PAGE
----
Launchkey and Thai Gong
We’re back in iOS land this week, with a fairly new instrument application from Novation (who normally specialise in hardware synths and MIDI controllers) called Launchkey. Unlike the other apps I’ve used in this challenge, this is not a music editing or recording system, but more of a traditional synthesiser, albeit one that makes good use of the iPad touch screen. There is a mini keyboard at the bottom of the screen with octave switches to step up and down the full keyboard range, as well as controls for the built-in arpeggiator; the keyboard is a bit on the fiddly side due to its size, but for most of these tracks I used a MIDI keyboard to control the actual playing of notes.
What makes this app stand out is the space at the top of the screen, where you see rotating nodes, each of which represents a set of parameters (e.g. chorus amount, filter, attack, etc.) as well as an addition set of virtual knobs that can be turned to affect those same parameters. Each node results in a very different sound, though based on the same waveform (different patches have different waveforms, further extending the range). As you touch the screen between the nodes, the sound balances each parameter depending on how close the nodes are, so if you move your finger between an aggressive lead guitar sound over to a more gentle acoustic sound, the effect is a subtle transforming of the parameters, like morphing between sounds. It is very intuitive and easy to get to grips with and some great sweeping sounds can result. In particular this synth is suited to long pieces where the gradual shift in tone can be fully appreciated – it isn’t something to use to play just one sound.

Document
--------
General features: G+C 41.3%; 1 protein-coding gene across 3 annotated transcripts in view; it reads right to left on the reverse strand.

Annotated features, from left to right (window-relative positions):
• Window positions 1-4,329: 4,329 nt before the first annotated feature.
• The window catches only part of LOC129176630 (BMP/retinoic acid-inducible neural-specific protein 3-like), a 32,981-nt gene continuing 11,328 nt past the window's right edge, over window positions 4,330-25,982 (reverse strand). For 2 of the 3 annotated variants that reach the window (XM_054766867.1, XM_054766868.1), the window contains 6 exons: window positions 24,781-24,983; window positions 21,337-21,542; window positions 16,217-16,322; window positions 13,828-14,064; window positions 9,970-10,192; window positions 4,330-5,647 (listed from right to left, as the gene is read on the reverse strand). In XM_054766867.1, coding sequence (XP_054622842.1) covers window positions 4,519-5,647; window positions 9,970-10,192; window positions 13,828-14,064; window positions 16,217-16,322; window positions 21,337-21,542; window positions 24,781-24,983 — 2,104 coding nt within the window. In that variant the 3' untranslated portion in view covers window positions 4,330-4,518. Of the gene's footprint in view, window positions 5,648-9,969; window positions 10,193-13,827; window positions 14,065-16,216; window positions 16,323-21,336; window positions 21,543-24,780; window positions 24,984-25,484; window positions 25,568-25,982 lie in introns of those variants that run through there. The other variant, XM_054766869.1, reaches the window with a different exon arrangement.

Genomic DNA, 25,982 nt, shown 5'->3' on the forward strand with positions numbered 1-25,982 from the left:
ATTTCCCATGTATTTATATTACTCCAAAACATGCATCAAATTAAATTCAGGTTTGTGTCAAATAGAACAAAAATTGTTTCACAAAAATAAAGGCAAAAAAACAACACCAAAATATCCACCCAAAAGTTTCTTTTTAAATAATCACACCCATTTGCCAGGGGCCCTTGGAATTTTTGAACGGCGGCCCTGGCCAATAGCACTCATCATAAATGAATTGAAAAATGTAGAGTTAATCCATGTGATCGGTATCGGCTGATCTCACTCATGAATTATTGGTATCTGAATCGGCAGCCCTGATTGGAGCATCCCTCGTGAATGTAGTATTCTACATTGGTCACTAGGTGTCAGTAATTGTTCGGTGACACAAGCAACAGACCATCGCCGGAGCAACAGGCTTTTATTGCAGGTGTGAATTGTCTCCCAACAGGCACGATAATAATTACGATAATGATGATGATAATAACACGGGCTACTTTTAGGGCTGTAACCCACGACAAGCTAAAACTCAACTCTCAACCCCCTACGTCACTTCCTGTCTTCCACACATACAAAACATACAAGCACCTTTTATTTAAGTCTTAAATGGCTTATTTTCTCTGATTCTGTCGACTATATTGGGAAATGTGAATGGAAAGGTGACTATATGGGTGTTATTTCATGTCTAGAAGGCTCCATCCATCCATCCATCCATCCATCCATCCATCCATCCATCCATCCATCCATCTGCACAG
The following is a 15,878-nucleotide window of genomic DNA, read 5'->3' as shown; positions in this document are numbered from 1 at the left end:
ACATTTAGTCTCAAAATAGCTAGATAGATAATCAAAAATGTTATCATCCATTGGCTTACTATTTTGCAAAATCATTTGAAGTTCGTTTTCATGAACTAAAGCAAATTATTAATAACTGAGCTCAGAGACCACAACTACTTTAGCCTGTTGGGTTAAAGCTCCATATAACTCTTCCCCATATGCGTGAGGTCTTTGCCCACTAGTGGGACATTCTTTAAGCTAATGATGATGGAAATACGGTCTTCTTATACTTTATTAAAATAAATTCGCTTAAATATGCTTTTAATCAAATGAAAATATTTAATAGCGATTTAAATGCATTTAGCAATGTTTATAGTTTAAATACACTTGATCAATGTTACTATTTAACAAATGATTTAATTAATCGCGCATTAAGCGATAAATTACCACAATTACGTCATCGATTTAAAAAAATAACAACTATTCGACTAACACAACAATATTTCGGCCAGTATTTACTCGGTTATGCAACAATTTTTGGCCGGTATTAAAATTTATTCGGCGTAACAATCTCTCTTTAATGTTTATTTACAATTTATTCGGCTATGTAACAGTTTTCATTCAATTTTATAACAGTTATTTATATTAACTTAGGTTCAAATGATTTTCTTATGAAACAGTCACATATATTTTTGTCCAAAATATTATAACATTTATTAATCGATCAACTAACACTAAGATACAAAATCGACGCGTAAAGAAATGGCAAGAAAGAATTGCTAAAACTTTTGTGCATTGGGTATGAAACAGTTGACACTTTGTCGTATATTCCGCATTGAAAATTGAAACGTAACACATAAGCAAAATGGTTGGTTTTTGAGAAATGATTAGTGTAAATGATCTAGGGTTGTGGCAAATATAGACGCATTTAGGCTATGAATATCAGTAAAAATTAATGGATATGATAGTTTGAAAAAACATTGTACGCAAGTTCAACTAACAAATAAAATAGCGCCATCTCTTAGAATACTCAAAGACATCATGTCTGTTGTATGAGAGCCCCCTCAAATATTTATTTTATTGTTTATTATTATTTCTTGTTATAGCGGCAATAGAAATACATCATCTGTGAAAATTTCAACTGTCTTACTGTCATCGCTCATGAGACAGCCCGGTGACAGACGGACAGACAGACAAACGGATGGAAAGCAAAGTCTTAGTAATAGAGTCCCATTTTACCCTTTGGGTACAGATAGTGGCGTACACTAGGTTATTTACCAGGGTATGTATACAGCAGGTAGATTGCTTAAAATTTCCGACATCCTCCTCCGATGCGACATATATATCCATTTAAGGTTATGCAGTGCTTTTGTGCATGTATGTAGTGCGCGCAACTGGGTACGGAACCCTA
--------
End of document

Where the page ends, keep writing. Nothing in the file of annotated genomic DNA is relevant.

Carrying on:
There are some drawbacks, for example there is no MIDI out facility, which is a shame as this would offer a great way to control other synths and is a simple approach to changing multiple parameters at once. Another minor problem is that the control knobs allow you to adjust the current sound only – as soon as you touch the screen near a node, the sound jumps to that set of parameters instead of slowly transforming, but this could also be seen as an advantage. It would be good to be able to adjust the node settings, too. Maybe in future versions?
The little Thai Gong came from the fantastic music shop, Gandharva Loka, based in Vienna’s ‘bohemian’ quarter. This is one of a small chain of music shops that has a wonderfully eclectic range of instruments from all around the world: from gongs and monochords to bagpipes and hurry-gurdies. As well as four shops in Austria, they also have branches in Switzerland, Germany, New Zealand and Canada. Their website alone is a great place to browse and find out about instruments you might never have heard of. Well worth a visit!
Now onto the music, with two pieces this week: one very short and one much longer. Firstly, the gong tolls a melancholy note as a fleeting counter-melody appears on the Launchkey, backed by a soft pad sound that modulates into nothingness.
A repeating chord progression sets the basis for this long, evolving electronic piece which is introduced and ends on the chimes of the gong. The bass line changes from soft to aggressive, delicate arpeggios sweep across the soundscape and sounds slowly transform, often hinting at melodies where there may be none.